Ohio Democrats Propose New Gun Control Legislation

Mike DeWine

Ohio Democrats continue to criticize the state’s new stand your ground law and unveiled a package of gun control legislation Monday that goes further than a proposal from Gov. Mike DeWine that has seen no movement in nearly two years.

Monday’s call comes 20 months since a mass shooting in Dayton, Ohio, and less than a week after another one in Indianapolis. It also comes nearly two weeks after a law that removes the duty to retreat from Ohioans to defend themselves with deadly force went into effect.

“Ohioans have spoken loudly and clearly that we need to do something to end gun violence. Democrats are listening to you, the people of Ohio who overwhelmingly support commonsense solutions to keep our kids and communities safe,” House Minority Leader Emilia Strong Sykes, D-Akron, said Monday at a news conference. “In the 20 months since Dayton, shootings have gone up, not down. We need reform now to ensure the promise of safety and security for all Ohioans.”

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Gas Tax Increase, Budget Cuts Give Ohio $2 Billion for Road Projects

Ohio Department of Transportation worker

Despite traffic on state highways, roads and bridges decreasing significantly in 2020, the Ohio Department of Transportation expects to spend nearly $2 billion in the next year on nearly 1,000 projects.

Traffic volume fell by 15.5% during the past year as the COVID-19 pandemic limited road travel, ODOT said. More people worked from home. Stay-at-home health orders, capacity limits, business closures and statewide curfews also reigned in optional travel.

Despite the limited driving, which also leads to less fuel consumption and less taxpayer money available, ODOT pointed to a 2019 gas tax increase, along with budget cuts, for staving off what could have billon a $3 billion swing in taxpayer money for the department.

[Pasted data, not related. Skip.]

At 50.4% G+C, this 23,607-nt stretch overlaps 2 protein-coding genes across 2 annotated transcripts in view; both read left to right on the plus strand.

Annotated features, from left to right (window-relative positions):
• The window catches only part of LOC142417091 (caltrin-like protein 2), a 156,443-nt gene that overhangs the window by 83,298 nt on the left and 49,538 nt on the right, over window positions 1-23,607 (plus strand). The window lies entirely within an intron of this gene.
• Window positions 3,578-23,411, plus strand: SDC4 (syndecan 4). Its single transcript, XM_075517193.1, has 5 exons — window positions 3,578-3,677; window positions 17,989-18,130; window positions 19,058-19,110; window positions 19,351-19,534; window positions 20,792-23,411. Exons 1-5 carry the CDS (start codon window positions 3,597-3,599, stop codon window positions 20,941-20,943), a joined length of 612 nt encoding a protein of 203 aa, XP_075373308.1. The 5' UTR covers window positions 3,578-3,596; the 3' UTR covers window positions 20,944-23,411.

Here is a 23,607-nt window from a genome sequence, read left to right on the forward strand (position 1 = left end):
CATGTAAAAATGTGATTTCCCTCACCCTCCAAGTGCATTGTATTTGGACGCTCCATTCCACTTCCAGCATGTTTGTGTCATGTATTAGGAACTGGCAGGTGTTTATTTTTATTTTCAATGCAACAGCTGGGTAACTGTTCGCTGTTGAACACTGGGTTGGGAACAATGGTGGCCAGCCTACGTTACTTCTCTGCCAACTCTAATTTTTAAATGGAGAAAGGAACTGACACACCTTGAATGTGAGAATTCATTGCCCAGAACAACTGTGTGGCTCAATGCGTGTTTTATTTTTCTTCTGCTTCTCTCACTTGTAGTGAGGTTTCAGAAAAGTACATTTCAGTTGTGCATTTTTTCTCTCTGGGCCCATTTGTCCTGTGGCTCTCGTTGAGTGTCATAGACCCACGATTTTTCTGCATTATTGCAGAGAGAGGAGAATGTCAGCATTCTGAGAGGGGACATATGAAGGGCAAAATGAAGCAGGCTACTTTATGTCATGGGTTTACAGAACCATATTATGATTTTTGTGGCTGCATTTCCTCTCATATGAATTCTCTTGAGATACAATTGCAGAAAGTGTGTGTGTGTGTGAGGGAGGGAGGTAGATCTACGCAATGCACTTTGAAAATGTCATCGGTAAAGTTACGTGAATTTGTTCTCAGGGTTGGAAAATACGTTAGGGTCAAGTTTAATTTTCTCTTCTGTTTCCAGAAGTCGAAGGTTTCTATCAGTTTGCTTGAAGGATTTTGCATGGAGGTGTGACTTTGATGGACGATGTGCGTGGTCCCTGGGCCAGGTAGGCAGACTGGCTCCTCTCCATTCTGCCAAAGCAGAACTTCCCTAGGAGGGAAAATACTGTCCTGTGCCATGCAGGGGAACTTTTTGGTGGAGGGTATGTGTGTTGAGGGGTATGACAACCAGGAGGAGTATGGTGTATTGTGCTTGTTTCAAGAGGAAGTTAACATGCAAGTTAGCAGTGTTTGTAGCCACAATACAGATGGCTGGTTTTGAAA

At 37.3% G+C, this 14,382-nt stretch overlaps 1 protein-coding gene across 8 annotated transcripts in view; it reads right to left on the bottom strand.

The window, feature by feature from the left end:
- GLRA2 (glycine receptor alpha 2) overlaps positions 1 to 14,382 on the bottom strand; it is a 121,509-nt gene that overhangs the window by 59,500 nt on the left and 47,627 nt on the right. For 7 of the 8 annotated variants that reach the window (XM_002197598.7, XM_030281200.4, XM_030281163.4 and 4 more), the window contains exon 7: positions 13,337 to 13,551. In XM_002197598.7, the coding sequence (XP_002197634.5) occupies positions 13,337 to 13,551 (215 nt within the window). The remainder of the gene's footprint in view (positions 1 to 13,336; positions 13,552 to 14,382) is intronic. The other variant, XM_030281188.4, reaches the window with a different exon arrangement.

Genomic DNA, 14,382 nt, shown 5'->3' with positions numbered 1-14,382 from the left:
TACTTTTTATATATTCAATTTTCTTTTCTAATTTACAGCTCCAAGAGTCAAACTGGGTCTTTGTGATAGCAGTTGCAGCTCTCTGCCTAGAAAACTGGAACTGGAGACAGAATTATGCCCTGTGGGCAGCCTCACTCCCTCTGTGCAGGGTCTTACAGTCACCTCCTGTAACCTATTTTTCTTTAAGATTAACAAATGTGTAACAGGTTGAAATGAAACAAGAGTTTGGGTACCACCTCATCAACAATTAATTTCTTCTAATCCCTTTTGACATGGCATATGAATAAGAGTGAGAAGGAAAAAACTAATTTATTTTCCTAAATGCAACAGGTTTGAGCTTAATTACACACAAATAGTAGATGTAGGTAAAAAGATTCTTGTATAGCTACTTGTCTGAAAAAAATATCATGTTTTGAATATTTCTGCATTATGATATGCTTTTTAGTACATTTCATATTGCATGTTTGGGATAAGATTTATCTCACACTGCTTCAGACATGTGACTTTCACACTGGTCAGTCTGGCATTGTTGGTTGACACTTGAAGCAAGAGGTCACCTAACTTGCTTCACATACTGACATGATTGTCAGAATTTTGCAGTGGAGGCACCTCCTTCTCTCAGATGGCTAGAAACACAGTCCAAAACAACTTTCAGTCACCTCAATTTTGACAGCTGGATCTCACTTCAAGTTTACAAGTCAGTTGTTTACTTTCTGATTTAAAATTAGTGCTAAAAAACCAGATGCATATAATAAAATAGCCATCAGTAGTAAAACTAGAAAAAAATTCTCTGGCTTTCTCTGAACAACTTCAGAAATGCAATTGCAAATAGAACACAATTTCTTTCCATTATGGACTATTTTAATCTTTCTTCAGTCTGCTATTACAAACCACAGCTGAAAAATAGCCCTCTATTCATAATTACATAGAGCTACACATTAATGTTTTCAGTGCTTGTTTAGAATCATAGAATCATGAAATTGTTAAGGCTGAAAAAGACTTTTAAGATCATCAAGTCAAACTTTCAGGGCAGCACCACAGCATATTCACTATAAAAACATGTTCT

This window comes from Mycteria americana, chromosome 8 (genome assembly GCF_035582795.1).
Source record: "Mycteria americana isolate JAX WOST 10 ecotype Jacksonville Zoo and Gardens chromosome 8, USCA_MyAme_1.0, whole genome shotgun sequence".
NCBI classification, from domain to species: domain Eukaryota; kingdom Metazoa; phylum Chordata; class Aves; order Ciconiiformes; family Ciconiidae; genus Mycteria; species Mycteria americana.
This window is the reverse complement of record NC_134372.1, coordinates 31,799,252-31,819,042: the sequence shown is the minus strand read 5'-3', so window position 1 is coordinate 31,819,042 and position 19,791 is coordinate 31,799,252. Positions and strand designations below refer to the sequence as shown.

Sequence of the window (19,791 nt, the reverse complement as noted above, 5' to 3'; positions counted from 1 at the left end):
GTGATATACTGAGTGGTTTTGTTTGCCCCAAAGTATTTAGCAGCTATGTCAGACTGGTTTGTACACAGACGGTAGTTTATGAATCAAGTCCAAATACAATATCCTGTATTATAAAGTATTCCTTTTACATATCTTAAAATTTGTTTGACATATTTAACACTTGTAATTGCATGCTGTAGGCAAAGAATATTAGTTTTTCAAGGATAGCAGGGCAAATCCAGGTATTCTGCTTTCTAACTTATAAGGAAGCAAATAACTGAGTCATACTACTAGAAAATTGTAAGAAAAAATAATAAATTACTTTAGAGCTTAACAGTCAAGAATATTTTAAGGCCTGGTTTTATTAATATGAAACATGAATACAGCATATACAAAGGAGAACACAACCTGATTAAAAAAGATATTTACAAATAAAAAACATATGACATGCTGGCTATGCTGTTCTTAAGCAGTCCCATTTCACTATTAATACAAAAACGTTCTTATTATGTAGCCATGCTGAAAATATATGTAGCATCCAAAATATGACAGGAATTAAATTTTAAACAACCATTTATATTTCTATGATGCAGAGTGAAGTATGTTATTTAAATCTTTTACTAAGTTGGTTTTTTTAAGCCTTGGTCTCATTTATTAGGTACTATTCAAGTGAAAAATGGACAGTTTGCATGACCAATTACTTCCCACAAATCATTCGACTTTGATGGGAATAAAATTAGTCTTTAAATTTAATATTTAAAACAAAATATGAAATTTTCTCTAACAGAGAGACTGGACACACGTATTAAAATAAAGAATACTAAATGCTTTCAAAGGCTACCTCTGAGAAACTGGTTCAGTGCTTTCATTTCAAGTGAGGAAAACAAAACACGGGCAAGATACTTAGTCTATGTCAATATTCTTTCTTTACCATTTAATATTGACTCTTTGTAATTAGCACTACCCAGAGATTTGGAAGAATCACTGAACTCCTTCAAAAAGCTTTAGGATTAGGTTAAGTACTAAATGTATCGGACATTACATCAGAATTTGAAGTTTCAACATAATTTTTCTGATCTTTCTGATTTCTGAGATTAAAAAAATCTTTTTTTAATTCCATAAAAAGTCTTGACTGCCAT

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Ohio Secretary of State Has Serious Concerns About H.R. 1

While Congress continues to push toward voting law changes and efforts to federalize elections, Ohio Secretary of State Frank LaRose continues to speak out in trying to protect states’ authority.

LaRose and the Ohio General Assembly were among the first a month ago to call attention to House Resolution 1, which LaRose said is a federal takeover of state-run elections.

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Reps. Jordan, McClintock Ask DHS for Communications Between Biden, Trump Administrations About Border Policy

U.S. Reps. Jim Jordan (R-OH) and Tom McClintock (R-CA) have sent a letter to Secretary of Homeland Security Alejandro Mayorkas asking him to release communications about the transition between the Trump and Biden administrations in regard to immigration policy. 

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Commentary: Based on School COVID Testing, Ohio College Students Are at Low Risk

College students have had a new test to pass this school year; in fact it’s a test most have been required to pass more than once: the COVID-19 test. 

When school resumed in the Fall of 2020, every higher educational institution across the United States established their individual COVID protocol plans. The 3rd largest University in the nation, The Ohio State University, jumped right in with an aggressive testing model.

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Commentary: Ohio U.S. Senate Candidate’s Insider Record Clashes with Her Trump-Supporting Rhetoric

The antics of the Democratic Party make it easy to lose sight of other enemies, especially those standing right beside us. The fog of political war conceals not only the foes in the field but also fake allies. Jane Timken’s case is illustrative.

Timken recently announced her plan to run for the Senate in 2022, following incumbent Ohio Republican Rob Portman’s recent decision not to seek reelection. She served as vice chairwoman of the Stark County Republican Party until becoming the first female chairwoman of the Ohio Republican Party in 2017. Timken resigned in February when Portman’s retirement presented her with a possible path to the Senate. High-profile praise from a few people in Donald Trump’s orbit has already come her way. 

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Ohio Tax Law Will be in Line with Federal Rules

A wide spectrum of Ohioans could catch a break when it comes to state taxes after the Ohio House passed a bill Wednesday that brings state tax rules in line with federal rules.